Cause of injuryTable 4 - Footnote c TOTAL ≥ 20 years 20–29 years 30–44 years ≥ 45 years
RR 95% CI RR 95% CI RR 95% CI RR 95% CI

Source: Discharge Abstract Database, 2004/2005–2009/2010.

Abbreviations: CI, confidence interval; n/a, Not applicable; RR, rate ratio.

Note: ''x'' indicates that the data was suppressed to meet the confidentiality requirements of the Statistics Act.


aThe percentage of Aboriginal identity is provided by the 2006 Census.
bDissemination areas where at least 33% of the population reported Aboriginal identity are classified as high-percentage Aboriginal identity. Classification as high-percentage First Nations, Métis, or Inuit is based on the predominant group.
cCategories of unintentional injury based on ICD-10- CA codes. More information available on request.
dIncludes categories such as overexertion, water transport accidents, exposure to electric transmission lines, etc.
Men
Total
High % First Nations 2.68 2.64–2.71 2.54 2.44–2.65 3.18 3.07–3.28 2.44 2.38–2.50
High % Métis 2.05 1.97–2.13 2.63 2.38–2.91 2.37 2.17–2.59 1.56 1.47–1.65
High % Inuit 1.84 1.74–1.95 2.08 1.81–2.39 1.59 1.38–1.83 1.87 1.67–2.10
Low % Aboriginal 1.00 n/a 1.00 n/a 1.00 n/a 1.00 n/a
Cut
High % First Nations 3.48 3.27–3.71 3.77 3.22–4.41 3.71 3.19–4.33 2.87 2.39–3.46
High % Métis 2.52 2.08–3.05 3.48 2.32–5.20 1.78 1.07–2.97 2.30 1.44–3.67
High % Inuit 2.88 2.34–3.55 3.66 2.27–5.92 2.58 1.45–4.59 x x
Low % Aboriginal 1.00 n/a 1.00 n/a 1.00 n/a 1.00 n/a
Drowning/Suffocation
High % First Nations 2.71 2.28–3.22 x x 4.31 2.76–6.72 2.46 1.99–3.05
High % Métis 1.83 1.13–2.98 x x x x 1.66 1.05–2.61
High % Inuit x x x x x x x x
Low % Aboriginal 1.00 n/a 1.00 n/a 1.00 n/a 1.00 n/a
Fall
High % First Nations 2.56 2.51–2.61 2.33 2.14–2.54 3.53 3.33–3.74 2.29 2.22–2.36
High % Métis 1.75 1.64–1.86 2.18 1.75–2.72 2.43 2.07–2.85 1.42 1.31–1.53
High % Inuit 1.64 1.50–1.79 1.78 1.32–2.41 1.47 1.13–1.93 1.66 1.41–1.97
Low % Aboriginal 1.00 n/a 1.00 n/a 1.00 n/a 1.00 n/a
Fire/Hot substance
High % First Nations 4.25 3.86–4.67 3.13 2.34–4.18 4.87 3.95–6.02 4.47 3.76–5.30
High % Métis 3.32 2.55–4.33 x x 4.02 2.38–6.79 2.56 1.60–4.11
High % Inuit x x x x x x x x
Low % Aboriginal 1.00 n/a 1.00 n/a 1.00 n/a 1.00 n/a
Firearm
High % First Nations 5.19 4.36–6.19 3.97 2.78–5.66 6.89 4.69–10.12 6.97 3.92–12.38
High % Métis x x x x x x x x
High % Inuit x x x x x x x x
Low % Aboriginal 1.00 n/a 1.00 n/a 1.00 n/a 1.00 n/a
Machinery
High % First Nations 1.72 1.57–1.89 1.33 0.94–1.90 1.68 1.30–2.18 2.00 1.62–2.48
High % Métis 2.48 2.07–2.96 x x 3.89 2.63–5.75 1.75 1.01–3.02
High % Inuit 1.23 0.85–1.79 x x x x x x
Low % Aboriginal 1.00 n/a 1.00 n/a 1.00 n/a 1.00 n/a
Motor vehicle
High % First Nations 2.61 2.52–2.71 2.75 2.52–3.00 2.82 2.58–3.09 2.27 2.08–2.49
High % Métis 2.52 2.31–2.74 3.03 2.47–3.72 2.81 2.28–3.46 1.71 1.37–2.12
High % Inuit 0.81 0.64–1.03 1.01 0.66–1.55 x x 0.80 0.46–1.40
Low % Aboriginal 1.00 n/a 1.00 n/a 1.00 n/a 1.00 n/a
Other land transport
High % First Nations 2.56 2.45–2.68 2.50 2.25–2.79 2.76 2.50–3.05 2.40 2.14–2.68
High % Métis 2.25 1.97–2.55 2.68 2.06–3.48 2.33 1.82–3.00 1.65 1.23–2.20
High % Inuit 3.36 2.94–3.84 4.51 3.52–5.79 2.15 1.50–3.07 3.46 2.51–4.76
Low % Aboriginal 1.00 n/a 1.00 n/a 1.00 n/a 1.00 n/a
Environmental/Natural
High % First Nations 5.39 5.02–5.78 5.01 3.92–6.40 7.65 6.49–9.01 4.26 3.69–4.92
High % Métis 4.45 3.74–5.29 6.37 3.74–10.87 4.96 3.16–7.78 3.41 2.54–4.58
High % Inuit 5.57 4.39–7.07 x x 7.28 4.51–11.73 5.71 3.55–9.17
Low % Aboriginal 1.00 n/a 1.00 n/a 1.00 n/a 1.00 n/a
Poisoning
High % First Nations 4.05 3.85–4.26 3.77 3.19–4.45 5.22 4.64–5.88 3.38 3.03–3.77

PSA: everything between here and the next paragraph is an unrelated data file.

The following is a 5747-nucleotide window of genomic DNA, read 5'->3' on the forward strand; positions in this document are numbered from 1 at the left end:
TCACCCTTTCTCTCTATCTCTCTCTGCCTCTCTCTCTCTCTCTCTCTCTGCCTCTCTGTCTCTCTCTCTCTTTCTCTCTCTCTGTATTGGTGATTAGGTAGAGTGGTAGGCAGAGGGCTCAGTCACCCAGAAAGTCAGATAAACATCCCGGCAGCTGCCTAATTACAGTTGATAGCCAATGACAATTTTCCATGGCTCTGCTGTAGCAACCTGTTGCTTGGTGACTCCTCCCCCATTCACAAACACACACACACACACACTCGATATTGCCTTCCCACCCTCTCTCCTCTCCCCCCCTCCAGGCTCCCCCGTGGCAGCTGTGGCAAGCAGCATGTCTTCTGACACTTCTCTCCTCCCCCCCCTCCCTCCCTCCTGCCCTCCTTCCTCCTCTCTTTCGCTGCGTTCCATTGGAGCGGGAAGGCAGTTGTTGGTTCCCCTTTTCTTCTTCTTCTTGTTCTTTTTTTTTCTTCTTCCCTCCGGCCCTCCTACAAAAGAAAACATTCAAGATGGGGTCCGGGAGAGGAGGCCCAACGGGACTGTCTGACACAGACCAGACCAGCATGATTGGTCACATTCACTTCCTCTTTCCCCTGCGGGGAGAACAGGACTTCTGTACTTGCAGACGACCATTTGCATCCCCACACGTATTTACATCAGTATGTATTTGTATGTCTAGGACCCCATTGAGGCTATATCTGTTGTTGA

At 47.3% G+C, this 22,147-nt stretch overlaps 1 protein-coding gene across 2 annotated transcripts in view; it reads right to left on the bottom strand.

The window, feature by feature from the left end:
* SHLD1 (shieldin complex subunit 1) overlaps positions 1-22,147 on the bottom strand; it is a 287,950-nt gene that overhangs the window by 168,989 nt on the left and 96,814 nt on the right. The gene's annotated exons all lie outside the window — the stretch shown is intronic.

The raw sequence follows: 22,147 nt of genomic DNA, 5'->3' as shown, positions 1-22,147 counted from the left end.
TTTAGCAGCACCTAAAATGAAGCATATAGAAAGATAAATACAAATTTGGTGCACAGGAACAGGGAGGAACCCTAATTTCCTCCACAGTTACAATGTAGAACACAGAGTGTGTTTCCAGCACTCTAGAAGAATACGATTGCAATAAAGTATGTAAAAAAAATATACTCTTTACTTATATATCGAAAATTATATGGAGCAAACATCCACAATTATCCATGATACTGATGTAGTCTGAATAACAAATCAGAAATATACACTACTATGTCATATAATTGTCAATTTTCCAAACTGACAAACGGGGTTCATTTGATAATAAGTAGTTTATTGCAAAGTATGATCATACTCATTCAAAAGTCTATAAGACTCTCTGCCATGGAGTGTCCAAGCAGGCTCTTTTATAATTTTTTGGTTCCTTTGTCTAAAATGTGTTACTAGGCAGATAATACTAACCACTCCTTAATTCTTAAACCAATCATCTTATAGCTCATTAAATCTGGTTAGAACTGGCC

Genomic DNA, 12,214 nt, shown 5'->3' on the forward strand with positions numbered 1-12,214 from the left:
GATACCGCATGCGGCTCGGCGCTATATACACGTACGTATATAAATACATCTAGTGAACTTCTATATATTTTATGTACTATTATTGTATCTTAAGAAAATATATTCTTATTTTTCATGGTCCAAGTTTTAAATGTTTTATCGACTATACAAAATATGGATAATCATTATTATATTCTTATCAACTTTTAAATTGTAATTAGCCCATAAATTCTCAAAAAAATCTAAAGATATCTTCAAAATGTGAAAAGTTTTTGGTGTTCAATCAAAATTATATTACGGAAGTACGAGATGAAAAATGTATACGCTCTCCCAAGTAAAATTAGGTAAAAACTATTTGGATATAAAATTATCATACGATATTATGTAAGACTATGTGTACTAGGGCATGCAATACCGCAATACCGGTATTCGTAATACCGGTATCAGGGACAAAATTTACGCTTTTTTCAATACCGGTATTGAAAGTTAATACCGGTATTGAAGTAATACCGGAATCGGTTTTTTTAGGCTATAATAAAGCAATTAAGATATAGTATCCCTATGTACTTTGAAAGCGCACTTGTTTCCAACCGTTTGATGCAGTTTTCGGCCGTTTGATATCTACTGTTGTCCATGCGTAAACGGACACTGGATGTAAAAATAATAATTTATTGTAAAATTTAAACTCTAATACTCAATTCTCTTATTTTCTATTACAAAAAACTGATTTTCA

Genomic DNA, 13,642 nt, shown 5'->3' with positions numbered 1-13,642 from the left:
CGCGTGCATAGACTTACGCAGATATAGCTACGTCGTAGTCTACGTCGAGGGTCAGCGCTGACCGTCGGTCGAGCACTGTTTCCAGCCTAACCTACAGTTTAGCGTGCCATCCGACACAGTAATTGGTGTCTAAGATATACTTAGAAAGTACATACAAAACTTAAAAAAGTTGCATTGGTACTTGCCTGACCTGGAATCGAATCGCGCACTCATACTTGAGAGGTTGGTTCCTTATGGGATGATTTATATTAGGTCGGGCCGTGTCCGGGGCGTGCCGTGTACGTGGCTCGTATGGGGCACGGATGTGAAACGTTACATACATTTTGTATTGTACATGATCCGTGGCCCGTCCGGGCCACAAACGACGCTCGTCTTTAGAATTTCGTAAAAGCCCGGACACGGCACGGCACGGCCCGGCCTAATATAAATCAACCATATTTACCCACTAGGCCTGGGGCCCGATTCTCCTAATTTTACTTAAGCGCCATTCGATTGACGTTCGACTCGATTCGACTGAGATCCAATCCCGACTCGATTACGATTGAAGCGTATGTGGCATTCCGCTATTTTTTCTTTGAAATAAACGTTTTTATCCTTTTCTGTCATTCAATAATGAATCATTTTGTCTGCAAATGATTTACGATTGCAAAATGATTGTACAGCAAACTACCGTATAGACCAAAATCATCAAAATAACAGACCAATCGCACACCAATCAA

High % Métis 2.62 2.25–3.06 4.33 2.96–6.33 2.65 1.81–3.89 1.76 1.34–2.31
High % Inuit 2.45 2.00–3.00 x x 2.91 1.82–4.64 2.09 1.26–3.47
Low % Aboriginal 1.00 n/a 1.00 n/a 1.00 n/a 1.00 n/a
Struck
High % First Nations 2.58 2.44–2.72 2.45 2.16–2.77 2.63 2.33–2.97 2.70 2.37–3.07
High % Métis 1.92 1.62–2.27 2.00 1.42–2.82 2.17 1.58–2.97 1.46 1.03–2.07
High % Inuit 1.64 1.27–2.10 1.95 1.25–3.05 1.21 0.71–2.06 1.76 0.93–3.31
Low % Aboriginal 1.00 n/a 1.00 n/a 1.00 n/a 1.00 n/a
OthersTable 4 - Footnote d
High % First Nations 2.23 2.15–2.30 1.85 1.64–2.08 2.38 2.18–2.60 2.31 2.15–2.48
High % Métis 1.58 1.43–1.75 1.98 1.48–2.65 1.50 1.16–1.92 1.42 1.18–1.71
High % Inuit 1.56 1.34–1.80 1.36 0.88–2.09 1.03 0.70–1.53 2.10 1.56–2.81
Low % Aboriginal 1.00 n/a 1.00 n/a 1.00 n/a 1.00 n/a
Women
Total
High % First Nations 2.78 2.74–2.83 3.88 3.68–4.10 3.87 3.70–4.04 2.25 2.20–2.30
High % Métis 1.98 1.90–2.07 2.96 2.56–3.43 2.54 2.25–2.87 1.62 1.55–1.70
High % Inuit 2.34 2.20–2.48 2.57 2.11–3.13 2.90 2.47–3.40 2.13 1.87–2.42
Low % Aboriginal 1.00 n/a 1.00 n/a 1.00 n/a 1.00 n/a
Cut
High % First Nations 3.68 3.19–4.25 4.07 2.98–5.56 4.02 3.02–5.37 2.81 1.89–4.16
High % Métis 4.03 3.04–5.34 6.54 3.59–11.89 x x x x
High % Inuit 6.84 5.05–9.27 x x x x x x
Low % Aboriginal 1.00 n/a 1.00 n/a 1.00 n/a 1.00 n/a
Drowning/Suffocation
High % First Nations 2.22 1.72–2.86 x x x x 2.12 1.62–2.79
High % Métis x x x x x x x x
High % Inuit x x x x x x x x
Low % Aboriginal 1.00 n/a 1.00 n/a 1.00 n/a 1.00 n/a
Fall
High % First Nations 2.43 2.39–2.48 4.09 3.72–4.49 3.68 3.43–3.95 2.09 2.04–2.14
High % Métis 1.74 1.65–1.84 3.40 2.65–4.36 2.52 2.07–3.06 1.47 1.40–1.55
High % Inuit 2.19 2.03–2.37 2.62 1.83–3.76 2.93 2.26–3.78 2.04 1.73–2.40
Low % Aboriginal 1.00 n/a 1.00 n/a 1.00 n/a 1.00 n/a
Fire/Hot substance
High % First Nations 4.21 3.58–4.94 6.68 4.67–9.57 4.71 3.39–6.55 2.98 2.31–3.83
High % Métis 5.58 4.16–7.48 x x 8.33 4.67–14.85 3.72 2.43–5.70
High % Inuit 6.13 4.04–9.31 x x x x x x
Low % Aboriginal 1.00 n/a 1.00 n/a 1.00 n/a 1.00 n/a
Firearm
High % First Nations x x x x x x x x
High % Métis x x x x x x x x
High % Inuit x x x x x x x x
Low % Aboriginal 1.00 n/a 1.00 n/a 1.00 n/a 1.00 n/a
Machinery
High % First Nations 1.82 1.29–2.56 x x x x x x
High % Métis x x x x x x x x
High % Inuit x x x x x x x x
Low % Aboriginal 1.00 n/a 1.00 n/a 1.00 n/a 1.00 n/a
Motor vehicle
High % First Nations 3.65 3.50–3.81 4.01 3.60–4.45 4.39 3.96–4.87 2.89 2.62–3.19